Dish: Diana and Actaeon, Siena, tin-glazed eathernware, about 1495

Key information

Museum number

C1

Object

Dish: Diana and Actaeon, Siena, tin-glazed eathernware, about 1495

Gallery label

Large Dish
Italian (Siena) c. 1490

This magnificent dish is decorated with a central scene illustrating the story of Diana and Actaeon, and the border with images of the battle between the Lapiths and Centaurs. It is acknowledged to be one of the most remarkable surviving examples of "istoriato" (narrative decoration on maiolica).

Collection of Sir William Holburne
Museum number: C 1
LARGE MAIOLICA DISH or BACILE
Italian, Siena, 1490-1500
Tin-glazed earthenware decorated in enamel colours

This dish is the finest piece of maiolica in Sir William Holburne's collection. He acquired it in 1859 from the famous Montferrand Collection. It was probably made as a piatto di pompa, that is for show, rather than for practical use.The dish depicts two stories from classical mythology: in the centre, the death of Actaeon, and around the rim, the battle of the Lapiths and Centaurs.The central scene shows the tragic moment in the story when Diana, while bathing with her nymphs, was detected by Actaeon and in her wrath sprinkled him with water. In so doing, she transformed him into a stag and in this guise he was hunted down and killed by his own hunting dogs. On the dish he is shown in half-transformed state, already under attack from his hounds. Over the scene is the inscription PEL AQA CHE MIGITASTI ADOSO CONTUOMANI FATO SOCERVIO EMORTO MANOCANI. ("By the water which thou hast cast on my back with thy hand I am made a stag and killed by the hand of my hounds")The border of the dish depicts the violent scenes that erupted at the wedding of the Lapith King Pirithous to Hippodamia when Eurytus, fiercest of the Centaurs, attempted to carry off the bride. The tale was vividly described in Ovid's Metamorphoses and decorated the Metopes of the frieze of the Parthenon in Athens.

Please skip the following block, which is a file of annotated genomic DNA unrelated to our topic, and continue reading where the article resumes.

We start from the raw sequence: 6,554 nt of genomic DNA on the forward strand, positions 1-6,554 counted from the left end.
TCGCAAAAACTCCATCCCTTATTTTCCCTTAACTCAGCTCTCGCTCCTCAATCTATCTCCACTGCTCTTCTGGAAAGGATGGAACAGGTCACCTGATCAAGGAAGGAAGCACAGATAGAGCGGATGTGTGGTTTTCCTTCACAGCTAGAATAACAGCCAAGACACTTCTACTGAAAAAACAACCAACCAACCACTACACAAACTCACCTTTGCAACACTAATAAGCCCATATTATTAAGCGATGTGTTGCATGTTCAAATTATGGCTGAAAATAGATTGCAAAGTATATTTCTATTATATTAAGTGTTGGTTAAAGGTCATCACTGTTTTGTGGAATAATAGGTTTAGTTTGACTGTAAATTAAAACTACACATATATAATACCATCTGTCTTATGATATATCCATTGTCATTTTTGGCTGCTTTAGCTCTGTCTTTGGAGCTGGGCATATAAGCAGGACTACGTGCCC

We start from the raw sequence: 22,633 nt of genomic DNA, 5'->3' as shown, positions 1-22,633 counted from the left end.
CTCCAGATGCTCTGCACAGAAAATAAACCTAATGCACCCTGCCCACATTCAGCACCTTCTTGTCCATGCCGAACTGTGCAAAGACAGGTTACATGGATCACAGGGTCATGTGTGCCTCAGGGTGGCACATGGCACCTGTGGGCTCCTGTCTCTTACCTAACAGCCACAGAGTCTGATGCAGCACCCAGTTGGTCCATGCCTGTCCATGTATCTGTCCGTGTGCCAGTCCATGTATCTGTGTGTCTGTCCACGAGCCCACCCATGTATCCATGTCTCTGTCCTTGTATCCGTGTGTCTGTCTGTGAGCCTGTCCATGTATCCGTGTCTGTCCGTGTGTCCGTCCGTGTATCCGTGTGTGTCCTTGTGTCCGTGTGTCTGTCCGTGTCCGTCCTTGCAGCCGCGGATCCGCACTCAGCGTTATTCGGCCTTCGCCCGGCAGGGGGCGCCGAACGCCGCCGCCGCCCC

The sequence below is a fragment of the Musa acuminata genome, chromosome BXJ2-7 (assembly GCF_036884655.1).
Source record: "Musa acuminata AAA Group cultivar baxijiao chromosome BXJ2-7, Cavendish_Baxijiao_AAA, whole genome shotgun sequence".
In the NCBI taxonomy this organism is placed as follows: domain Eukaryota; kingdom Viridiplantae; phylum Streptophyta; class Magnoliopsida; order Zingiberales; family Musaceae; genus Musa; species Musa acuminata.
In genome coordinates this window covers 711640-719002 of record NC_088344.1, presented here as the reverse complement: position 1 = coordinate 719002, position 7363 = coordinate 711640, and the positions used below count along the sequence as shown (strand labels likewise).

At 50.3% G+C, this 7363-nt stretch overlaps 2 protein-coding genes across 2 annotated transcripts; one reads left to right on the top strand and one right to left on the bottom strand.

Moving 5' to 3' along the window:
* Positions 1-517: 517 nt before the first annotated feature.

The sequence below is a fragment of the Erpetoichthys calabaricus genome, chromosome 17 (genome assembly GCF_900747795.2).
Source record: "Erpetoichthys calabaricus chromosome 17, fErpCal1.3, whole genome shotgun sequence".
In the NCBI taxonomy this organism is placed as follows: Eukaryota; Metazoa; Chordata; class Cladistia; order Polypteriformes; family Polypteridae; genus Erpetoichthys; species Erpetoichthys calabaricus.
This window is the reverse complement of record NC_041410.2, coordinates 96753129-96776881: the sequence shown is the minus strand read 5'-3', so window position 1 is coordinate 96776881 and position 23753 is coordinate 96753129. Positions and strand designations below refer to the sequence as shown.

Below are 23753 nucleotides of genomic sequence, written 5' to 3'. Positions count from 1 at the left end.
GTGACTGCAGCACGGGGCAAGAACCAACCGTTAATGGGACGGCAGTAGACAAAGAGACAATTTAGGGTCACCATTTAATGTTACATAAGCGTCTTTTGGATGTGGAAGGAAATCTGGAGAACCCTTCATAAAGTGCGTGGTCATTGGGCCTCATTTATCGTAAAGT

Museum Number: C1
Dish: Diana and Actaeon
Italian (probably Siena)
Tin-glazed earthenware, about 1495
C1
The inscription translates as: By the water which
thou hast cast upon me with thy hands I am made
a stag and killed by my hounds.
This magnificent dish is one of the world’s earliest
and most remarkable maiolica dishes depicting a
story. In the centre the hunter Actaeon is killed by
his own hounds after being turned into a stag by
the goddess Diana. Around the rim is the battle of
the Lapiths and Centaurs.

On display?

Yes
image c1 actaeon
image c-1 siena dish back
image A00932_IM00002
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image c1 actaeon image c-1 siena dish back image A00932_IM00002

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